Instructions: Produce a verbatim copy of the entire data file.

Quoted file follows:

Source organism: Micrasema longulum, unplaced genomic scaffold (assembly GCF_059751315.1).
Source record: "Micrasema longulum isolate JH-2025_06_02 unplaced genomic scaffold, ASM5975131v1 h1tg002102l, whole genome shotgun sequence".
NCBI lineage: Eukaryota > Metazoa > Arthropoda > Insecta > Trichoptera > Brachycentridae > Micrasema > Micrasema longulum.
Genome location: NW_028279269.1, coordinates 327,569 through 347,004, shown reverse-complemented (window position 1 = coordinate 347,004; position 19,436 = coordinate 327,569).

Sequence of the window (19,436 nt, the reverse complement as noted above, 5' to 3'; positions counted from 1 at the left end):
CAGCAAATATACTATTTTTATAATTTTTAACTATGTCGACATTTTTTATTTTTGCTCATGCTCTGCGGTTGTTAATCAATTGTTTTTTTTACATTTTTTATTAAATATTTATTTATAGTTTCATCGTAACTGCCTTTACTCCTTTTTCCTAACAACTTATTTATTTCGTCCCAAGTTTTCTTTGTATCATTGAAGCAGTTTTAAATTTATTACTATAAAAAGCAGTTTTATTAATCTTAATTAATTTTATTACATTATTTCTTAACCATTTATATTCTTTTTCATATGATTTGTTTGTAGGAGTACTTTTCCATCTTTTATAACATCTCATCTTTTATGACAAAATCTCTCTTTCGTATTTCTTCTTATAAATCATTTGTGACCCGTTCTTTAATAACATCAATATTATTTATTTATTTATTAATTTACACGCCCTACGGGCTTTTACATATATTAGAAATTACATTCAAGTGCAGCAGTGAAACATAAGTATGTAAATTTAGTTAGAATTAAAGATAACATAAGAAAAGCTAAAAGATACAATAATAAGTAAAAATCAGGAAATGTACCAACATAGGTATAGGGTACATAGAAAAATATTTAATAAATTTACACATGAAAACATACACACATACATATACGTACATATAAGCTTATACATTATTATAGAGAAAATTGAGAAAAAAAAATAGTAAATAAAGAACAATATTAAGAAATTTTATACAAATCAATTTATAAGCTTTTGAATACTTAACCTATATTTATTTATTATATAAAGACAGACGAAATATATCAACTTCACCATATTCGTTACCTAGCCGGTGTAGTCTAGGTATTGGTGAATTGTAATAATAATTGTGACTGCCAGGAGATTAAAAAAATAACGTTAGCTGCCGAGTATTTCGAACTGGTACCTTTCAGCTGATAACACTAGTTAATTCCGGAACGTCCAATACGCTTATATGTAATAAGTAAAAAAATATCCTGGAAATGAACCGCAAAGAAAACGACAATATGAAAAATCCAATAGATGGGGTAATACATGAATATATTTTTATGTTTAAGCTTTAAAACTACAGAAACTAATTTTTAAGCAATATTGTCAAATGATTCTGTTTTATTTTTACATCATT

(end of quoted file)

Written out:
Source organism: Micrasema longulum, unplaced genomic scaffold (assembly GCF_059751315.1).
Source record: "Micrasema longulum isolate JH-2025_06_02 unplaced genomic scaffold, ASM5975131v1 h1tg002102l, whole genome shotgun sequence".
NCBI lineage: Eukaryota > Metazoa > Arthropoda > Insecta > Trichoptera > Brachycentridae > Micrasema > Micrasema longulum.
Genome location: NW_028279269.1, coordinates 327,569 through 347,004, shown reverse-complemented (window position 1 = coordinate 347,004; position 19,436 = coordinate 327,569).

Sequence of the window (19,436 nt, the reverse complement as noted above, 5' to 3'; positions counted from 1 at the left end):
CAGCAAATATACTATTTTTATAATTTTTAACTATGTCGACATTTTTTATTTTTGCTCATGCTCTGCGGTTGTTAATCAATTGTTTTTTTTACATTTTTTATTAAATATTTATTTATAGTTTCATCGTAACTGCCTTTACTCCTTTTTCCTAACAACTTATTTATTTCGTCCCAAGTTTTCTTTGTATCATTGAAGCAGTTTTAAATTTATTACTATAAAAAGCAGTTTTATTAATCTTAATTAATTTTATTACATTATTTCTTAACCATTTATATTCTTTTTCATATGATTTGTTTGTAGGAGTACTTTTCCATCTTTTATAACATCTCATCTTTTATGACAAAATCTCTCTTTCGTATTTCTTCTTATAAATCATTTGTGACCCGTTCTTTAATAACATCAATATTATTTATTTATTTATTAATTTACACGCCCTACGGGCTTTTACATATATTAGAAATTACATTCAAGTGCAGCAGTGAAACATAAGTATGTAAATTTAGTTAGAATTAAAGATAACATAAGAAAAGCTAAAAGATACAATAATAAGTAAAAATCAGGAAATGTACCAACATAGGTATAGGGTACATAGAAAAATATTTAATAAATTTACACATGAAAACATACACACATACATATACGTACATATAAGCTTATACATTATTATAGAGAAAATTGAGAAAAAAAAATAGTAAATAAAGAACAATATTAAGAAATTTTATACAAATCAATTTATAAGCTTTTGAATACTTAACCTATATTTATTTATTATATAAAGACAGACGAAATATATCAACTTCACCATATTCGTTACCTAGCCGGTGTAGTCTAGGTATTGGTGAATTGTAATAATAATTGTGACTGCCAGGAGATTAAAAAAATAACGTTAGCTGCCGAGTATTTCGAACTGGTACCTTTCAGCTGATAACACTAGTTAATTCCGGAACGTCCAATACGCTTATATGTAATAAGTAAAAAAATATCCTGGAAATGAACCGCAAAGAAAACGACAATATGAAAAATCCAATAGATGGGGTAATACATGAATATATTTTTATGTTTAAGCTTTAAAACTACAGAAACTAATTTTTAAGCAATATTGTCAAATGATTCTGTTTTATTTTTACATCATT